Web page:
This is a partial transcript from "Your World with Neil Cavuto," May 25, 2004, that was edited for clarity.
NEIL CAVUTO, HOST: As states are seeing the black, what about Uncle Sam? Let’s ask the commerce secretary of these United States, Don Evans.
Secretary, a pleasure. Thank you.
DON EVANS, COMMERCE SECRETARY: Thank you, Neil. Good to be with you, as always.
CAVUTO: When we see states all of a sudden that were in the red, in the black, I know guessing deficits (search) and surpluses (search) is a fool’s game, and I never got into it because I am a fool. But I wonder now, given these improving state numbers, whether we’ll see more of that in Washington. What do you think?
EVANS: Well, you know, Neil, we have very good numbers in Washington right now, as you know. I mean, the economy has been growing strong over the last 12 months, has grown at some 4.9 percent over the last 12 months, which is the strongest growth in some 20 years. And so I think we’ll continue to have encouraging economic news coming out of Washington, including continuing good jobs numbers, as you have been seeing over the last number of months.
We have created about 1.1 million jobs since August. And of course we have had a couple of really good months in a row. But it’s not surprising to see the states also starting to see some very good numbers.
CAVUTO: But are you concerned -- and we have raised this before, Secretary -- that, clearly, I think even objective analysis of the data would confirm what you are saying, that the numbers are improving, pretty much across the board. But Americans, when they are polled on this very subject, do not feel that way.
EVANS: Well, you know, Neil, that is why I’m glad to be on your show, so I can continue to be out there telling the American people the real positive news about our economy. Personal disposable income is up 4.3 percent over the last 12 months. That is higher growth rate than in the 1970s or the 1980s or the 1990s.
Unemployment, as I’ve said before, is below the average of the 1970s, the 1980s and the 1990s. So there’s lots of very good economic news to continue to communicate to the people all across America. That is why I’m delighted to have this opportunity to do it.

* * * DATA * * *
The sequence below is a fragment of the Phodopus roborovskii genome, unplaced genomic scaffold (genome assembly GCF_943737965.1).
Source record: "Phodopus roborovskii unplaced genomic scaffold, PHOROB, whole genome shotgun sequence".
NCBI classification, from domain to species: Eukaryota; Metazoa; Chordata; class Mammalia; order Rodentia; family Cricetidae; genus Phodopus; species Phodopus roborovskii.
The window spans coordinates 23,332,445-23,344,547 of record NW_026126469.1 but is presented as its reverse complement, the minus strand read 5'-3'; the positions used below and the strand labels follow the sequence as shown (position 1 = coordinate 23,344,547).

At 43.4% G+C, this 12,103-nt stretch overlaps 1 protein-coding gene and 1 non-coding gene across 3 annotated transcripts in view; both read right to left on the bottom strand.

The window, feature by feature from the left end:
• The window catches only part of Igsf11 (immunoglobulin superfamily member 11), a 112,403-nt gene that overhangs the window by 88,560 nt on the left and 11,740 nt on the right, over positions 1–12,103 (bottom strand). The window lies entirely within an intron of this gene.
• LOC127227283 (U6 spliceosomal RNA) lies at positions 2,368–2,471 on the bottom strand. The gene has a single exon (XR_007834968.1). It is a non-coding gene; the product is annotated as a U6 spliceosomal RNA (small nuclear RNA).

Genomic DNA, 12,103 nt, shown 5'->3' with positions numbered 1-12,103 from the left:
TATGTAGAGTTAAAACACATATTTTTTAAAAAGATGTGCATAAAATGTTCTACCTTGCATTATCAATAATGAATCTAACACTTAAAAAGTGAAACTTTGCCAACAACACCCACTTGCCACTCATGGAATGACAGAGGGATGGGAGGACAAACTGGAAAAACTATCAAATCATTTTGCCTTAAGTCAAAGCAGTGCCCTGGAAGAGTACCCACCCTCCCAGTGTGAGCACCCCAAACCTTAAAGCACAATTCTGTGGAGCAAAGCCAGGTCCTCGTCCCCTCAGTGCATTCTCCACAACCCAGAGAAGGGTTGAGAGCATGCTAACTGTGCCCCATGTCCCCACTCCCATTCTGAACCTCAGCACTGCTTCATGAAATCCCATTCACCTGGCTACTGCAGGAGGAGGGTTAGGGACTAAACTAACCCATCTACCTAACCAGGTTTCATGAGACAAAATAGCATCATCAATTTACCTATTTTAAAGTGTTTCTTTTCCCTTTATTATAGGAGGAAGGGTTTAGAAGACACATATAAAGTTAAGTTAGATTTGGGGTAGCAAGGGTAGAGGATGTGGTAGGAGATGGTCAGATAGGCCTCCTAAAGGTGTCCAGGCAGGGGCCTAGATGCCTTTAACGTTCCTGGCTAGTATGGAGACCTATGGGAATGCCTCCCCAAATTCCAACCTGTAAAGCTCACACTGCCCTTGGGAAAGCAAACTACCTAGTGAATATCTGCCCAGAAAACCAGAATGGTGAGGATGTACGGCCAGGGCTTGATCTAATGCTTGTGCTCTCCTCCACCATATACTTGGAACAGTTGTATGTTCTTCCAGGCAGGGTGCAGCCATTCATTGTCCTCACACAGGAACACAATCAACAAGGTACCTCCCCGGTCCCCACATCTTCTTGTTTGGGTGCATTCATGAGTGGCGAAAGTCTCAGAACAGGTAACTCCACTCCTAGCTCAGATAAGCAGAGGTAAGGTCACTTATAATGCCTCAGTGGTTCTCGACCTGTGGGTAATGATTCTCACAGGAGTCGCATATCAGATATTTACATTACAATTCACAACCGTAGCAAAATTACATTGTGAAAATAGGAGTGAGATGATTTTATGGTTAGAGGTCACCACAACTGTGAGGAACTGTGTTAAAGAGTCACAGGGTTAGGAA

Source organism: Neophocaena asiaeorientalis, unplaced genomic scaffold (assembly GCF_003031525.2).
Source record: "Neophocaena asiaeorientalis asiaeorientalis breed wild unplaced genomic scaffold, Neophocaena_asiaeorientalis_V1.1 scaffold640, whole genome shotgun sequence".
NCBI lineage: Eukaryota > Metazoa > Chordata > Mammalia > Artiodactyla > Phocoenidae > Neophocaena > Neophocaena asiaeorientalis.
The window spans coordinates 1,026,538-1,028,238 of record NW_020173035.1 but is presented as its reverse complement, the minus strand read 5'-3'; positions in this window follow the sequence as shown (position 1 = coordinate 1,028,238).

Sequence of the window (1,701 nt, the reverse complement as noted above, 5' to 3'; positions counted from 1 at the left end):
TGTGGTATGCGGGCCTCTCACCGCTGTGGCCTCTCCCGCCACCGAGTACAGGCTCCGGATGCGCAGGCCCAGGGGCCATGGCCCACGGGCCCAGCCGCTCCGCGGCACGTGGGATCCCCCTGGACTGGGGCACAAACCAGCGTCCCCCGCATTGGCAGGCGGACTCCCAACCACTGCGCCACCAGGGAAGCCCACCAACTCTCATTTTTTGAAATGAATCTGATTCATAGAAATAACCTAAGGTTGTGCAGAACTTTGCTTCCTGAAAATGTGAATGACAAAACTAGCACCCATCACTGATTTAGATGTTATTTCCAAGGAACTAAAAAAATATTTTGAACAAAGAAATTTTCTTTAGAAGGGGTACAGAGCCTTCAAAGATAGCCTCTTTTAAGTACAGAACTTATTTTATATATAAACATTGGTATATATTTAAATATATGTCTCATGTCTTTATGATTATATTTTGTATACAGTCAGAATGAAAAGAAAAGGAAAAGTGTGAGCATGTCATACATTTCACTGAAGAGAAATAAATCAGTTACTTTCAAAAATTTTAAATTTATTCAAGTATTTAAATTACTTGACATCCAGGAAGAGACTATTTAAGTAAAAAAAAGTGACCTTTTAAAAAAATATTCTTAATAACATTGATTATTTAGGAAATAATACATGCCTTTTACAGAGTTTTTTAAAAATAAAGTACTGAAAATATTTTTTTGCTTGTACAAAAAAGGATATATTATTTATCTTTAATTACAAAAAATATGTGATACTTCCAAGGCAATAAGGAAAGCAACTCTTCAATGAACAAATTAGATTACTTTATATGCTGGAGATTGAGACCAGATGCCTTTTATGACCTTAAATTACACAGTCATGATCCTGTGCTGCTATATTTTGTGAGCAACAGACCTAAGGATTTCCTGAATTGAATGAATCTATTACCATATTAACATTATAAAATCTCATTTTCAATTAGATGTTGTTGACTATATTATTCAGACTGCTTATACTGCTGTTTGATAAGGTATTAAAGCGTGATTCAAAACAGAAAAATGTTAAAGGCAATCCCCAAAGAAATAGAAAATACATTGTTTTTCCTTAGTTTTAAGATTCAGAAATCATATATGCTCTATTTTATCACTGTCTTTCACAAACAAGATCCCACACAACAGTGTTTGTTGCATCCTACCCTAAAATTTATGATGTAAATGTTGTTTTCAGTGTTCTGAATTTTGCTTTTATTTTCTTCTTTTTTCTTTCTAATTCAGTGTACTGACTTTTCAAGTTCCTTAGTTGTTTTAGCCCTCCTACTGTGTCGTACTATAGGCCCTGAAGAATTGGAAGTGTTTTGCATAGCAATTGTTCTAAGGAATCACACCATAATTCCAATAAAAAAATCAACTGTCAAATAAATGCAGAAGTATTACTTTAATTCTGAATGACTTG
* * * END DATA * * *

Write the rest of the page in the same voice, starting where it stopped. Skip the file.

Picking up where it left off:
You know, most Americans don’t realize right now we are employing more American workers ever in our history. Never have we employed more American workers than we are right now. About 138 million American workers are working today.
CAVUTO: But are you troubled, Secretary, that, you know, we had an improvement in the father’s economy, too, at this point in 1992, and it registered a little too late for Americans to reflect it in the polls that year? Are you worried the son suffers the same fate?
EVANS: No, I’m not, Neil. Listen, I think the American people, as they will continue to feel this strong economy -- and not only feel it, I mean, they are acting on it. I mean, we had the second highest number of home sales reported today -- this last month, 6.64 million home sales. The first quarter of this year, retail sales were at a record.
So, you know, the consumers are -- feel confident, they feel good about the economy. Consumer confidence was up a little bit today, as you know. And I think this will continue to feed its way through the households of America. And more and more families will feel good about this economy.
CAVUTO: The wildcard, Secretary, as you know in all of this, is another terrorist incident. And we are getting reports now out of some law enforcement officials that they think something big could happen again. Of course, this is all conjecture, there is never a way to ascertain it.
But that is the wildcard for the economy, is it not? It ultimately comes down to another potential incident?
EVANS: Well, Neil, listen, I’m not going to speculate on that other than to say that is why the president is so focused on this war against terrorism. He knows that you cannot have economic security without national security. Because the president has been so steady and so focused and so clear as to the war against terrorism, we are safer and more secure in America today than we would have been.
And we are going to continue to fight this war against terror. And we’re going to win it, because -- because that is what is required to have economic security here in America.
CAVUTO: All right. Secretary Evans, always a pleasure. Thank you, sir.
EVANS: Thank you, Neil.
CAVUTO: Don Evans, the commerce secretary of the United States.
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